Analytics is expected to play a larger role for CRM leader Siebel.
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It's been a little over a year since Siebel Systems Inc. acquired nQuire Software Inc. to help beef up its analytics presence. At the time of the deal, Siebel chairman and CEO Tom Siebel said, "By embedding next generation analytics in every Siebel application, we will provide the right intelligence to the right person at the right time."
Since its debut in late 1999, the nQuire Suite has been deployed at Global 2000 companies including CSX Transportation, McDonald's/Perseco, Simon Property Group, and Union Pacific Railroad.
Renamed Siebel Analytics after the acquisition, the product is now sold as both a standalone product and with Siebel 7.5 and has become the third largest revenue-grossing product for the San Mateo, CA, company. It has also garnered more than 200 new customers over the past four quarters, and like Siebel's flagship CRM product comes in more than 20 vertical versions.
Siebel claims the product optimizes customer acquisition and retention by providing users with a better understanding of customers, partners, and employees. "Analytics is one of the most important things happening in CRM this year," says Larry Barbetta, vice president and general manager of Siebel analytics. Barbetta is the former CEO and president of nQuire.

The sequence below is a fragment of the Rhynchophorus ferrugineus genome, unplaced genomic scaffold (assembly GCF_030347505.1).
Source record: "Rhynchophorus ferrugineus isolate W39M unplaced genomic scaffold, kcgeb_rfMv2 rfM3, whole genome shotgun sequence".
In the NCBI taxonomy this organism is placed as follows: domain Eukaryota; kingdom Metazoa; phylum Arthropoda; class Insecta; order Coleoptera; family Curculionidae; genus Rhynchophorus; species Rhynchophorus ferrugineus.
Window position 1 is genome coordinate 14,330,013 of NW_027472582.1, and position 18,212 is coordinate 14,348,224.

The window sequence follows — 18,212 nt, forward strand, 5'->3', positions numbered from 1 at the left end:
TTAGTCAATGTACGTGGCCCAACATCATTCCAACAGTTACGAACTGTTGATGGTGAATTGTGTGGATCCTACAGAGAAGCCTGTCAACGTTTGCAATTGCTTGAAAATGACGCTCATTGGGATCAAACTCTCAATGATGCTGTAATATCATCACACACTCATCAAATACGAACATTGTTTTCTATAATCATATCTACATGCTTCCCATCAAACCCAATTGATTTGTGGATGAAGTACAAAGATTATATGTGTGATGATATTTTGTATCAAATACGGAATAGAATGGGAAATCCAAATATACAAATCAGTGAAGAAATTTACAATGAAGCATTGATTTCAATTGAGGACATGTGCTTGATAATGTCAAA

Aberdeen Group Inc., an IT consultancy based in Boston, has also recognized the drive toward the analytical side of CRM, and as a result started tracking the analytics market last year. In 2001 corporations worldwide spent more than $4 billion on analytical CRM, which includes infrastructure, tools, and applications, according to Aberdeen Group. It expects that number to grow to nearly $11 billion by 2005.
Following the trend of companies to collect huge amounts of data, the next logical step was to analyze that data. Analytics is considered to be an inexpensive way to quickly measure, evaluate, and improve all aspects of sales, marketing, and service operations across all channels.
However, Barbetta says, there is a misconception about exactly what analytics can do for businesses and who should be using it. "This is useful for people, but it is not voodoo," he says. Analytics can offer views of the past and present, but it gets a little trickier to predict the future, he says.
There are predictive analytics packages in the market, but it's now important to get a real-time view of the state of business and what's in the pipeline, then have humans take course-correcting actions on issues that will impact the future of business, Barbetta says.
Barbetta also says that analytics, which has primarily been sold to into sales and marketing groups, is ready to branch out to service organizations and call centers. "Analytics is relatively inexpensive and pays for itself in a short amount of time," he says. "There isn't a customer out there that doesn't see it as a win all the way around."
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